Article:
This was an excellent class for me because fast dancing is something that I've been working on in my dancing. The classwork itself was pretty basic but it made up for it in speed. It was pretty interesting how Skye and Frida used basic solo Charleston moves to get us to use the techniques on our own before trying to dance with a partner. I wasn't thrilled with the scheduling that put a fast lindy class at the end of the day when everyone was tired but we all survived the experience.

Juan Villafane and Sharon Davis- Challenging Routine
I was really impressed by Juan and Sharon's teaching. They were able to breakdown the solo moves needed for the routine they were teaching clearly and were full of positive energy. There were some really neat swing out variations including the "Killer Diller Swingout".

Pontus Persson and Frida Borg- Charleston Variations
I was really excited for this class since a large percentage of the music in Portland right now has a strong Charleston beat and all that is being taught is the Charleston basics. I wasn't disappointed at all. I already knew some of what they taught but there was enough other material to add to my repertoire. Pontus and Frida are really approachable as instructors and are really good about giving individual feedback.

Andy Reid and Nina Gilkenson- Tension and Release
This class was conceptually one of the more challenging ones for me this weekend. I found it to be very helpful and a neat way to add more excitement to the dance even leading "just a swing out". I really enjoyed learning from Andy and Nina and I will probably never forget Nina's cookie thief analogy.

Chester Whitmore and Sing Lim
This class consisted of a routine based on using jazz steps in partnered dancing. It was a fun class but the focus was on the choreography instead of making the moves something that could be lead and followed.

Juan and Sharon - Improvisation
This class was so much about ways to improvise as it was about the phrasing in the music and how and when to get the most impact out of the improvisation. They strongly emphasized learning jazz steps as a way to improve dancing in general and improvisation specifically and finding what works for you and developing your own style.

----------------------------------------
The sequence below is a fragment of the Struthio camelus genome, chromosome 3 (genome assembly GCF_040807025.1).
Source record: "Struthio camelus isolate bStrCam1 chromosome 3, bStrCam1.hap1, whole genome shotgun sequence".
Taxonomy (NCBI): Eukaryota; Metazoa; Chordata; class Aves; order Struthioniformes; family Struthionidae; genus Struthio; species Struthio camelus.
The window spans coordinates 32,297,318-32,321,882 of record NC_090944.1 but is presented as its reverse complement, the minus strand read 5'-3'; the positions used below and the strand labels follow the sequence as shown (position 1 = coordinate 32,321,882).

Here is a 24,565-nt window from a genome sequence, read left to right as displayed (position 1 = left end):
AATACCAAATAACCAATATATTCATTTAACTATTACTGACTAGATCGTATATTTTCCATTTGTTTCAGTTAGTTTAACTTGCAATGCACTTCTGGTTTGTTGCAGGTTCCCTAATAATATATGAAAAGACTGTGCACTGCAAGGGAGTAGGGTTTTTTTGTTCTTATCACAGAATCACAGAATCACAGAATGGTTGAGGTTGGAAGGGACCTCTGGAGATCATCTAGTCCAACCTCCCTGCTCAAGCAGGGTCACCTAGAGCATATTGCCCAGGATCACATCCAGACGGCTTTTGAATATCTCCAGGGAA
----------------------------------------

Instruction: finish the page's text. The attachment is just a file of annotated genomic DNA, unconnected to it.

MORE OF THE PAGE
Andrew Thigpen and Karen Turman- Lindy Hop Fun
I watched most of this class since the variations they were teaching had lots of jumping involved and I wanted to protect my ankle. However, it was a totally awesome class to watch. Who doesn't like air swivels? The final thing they taught was a move that required more than just one couple. The result was essentially a swing out that catapulted across the floor. Way fun but not necessarily very useful on the social dance floor, though there are certainly possibilities related to steal dances for the general technique.

Other Thoughts:
  • I still dislike the main dance venue, the Temple de Hirsch: Sticky Floor, no air movement and very warm.
  • The new late night venue wasn't as good as the Washington Dance Club was last year.
  • The Couples Lindy Finals were mind-blowingly awesome!
  • This was the second time in a row that I missed the Solo Charleston Competition due to being too tired/sick. (I'm going to be really mad if I miss it again next year!)
  • Having eight Lindy Hoppers in a hotel room is way cheaper and a great way to get to know dancers from your local scene
  • Hanging out in the hot tub is a great way to get to know the instructors.
  • Punk Rockers do not make good pool/hot tub buddies.
  • If you can, stay for the soul party and the after party Karaoke at Rickshaw's. Nothing is as fun as 40-50 drinking Lindy Hoppers singing at the top of their lungs (whether they know the song or not).
  • Spell Check gets really cranky if you don't capitalize Lindy Hoppers.
  • I should not try to write coherent blog posts before I catch up on sleep after a weekend of intense Lindy Hop.

No comments:

Post a Comment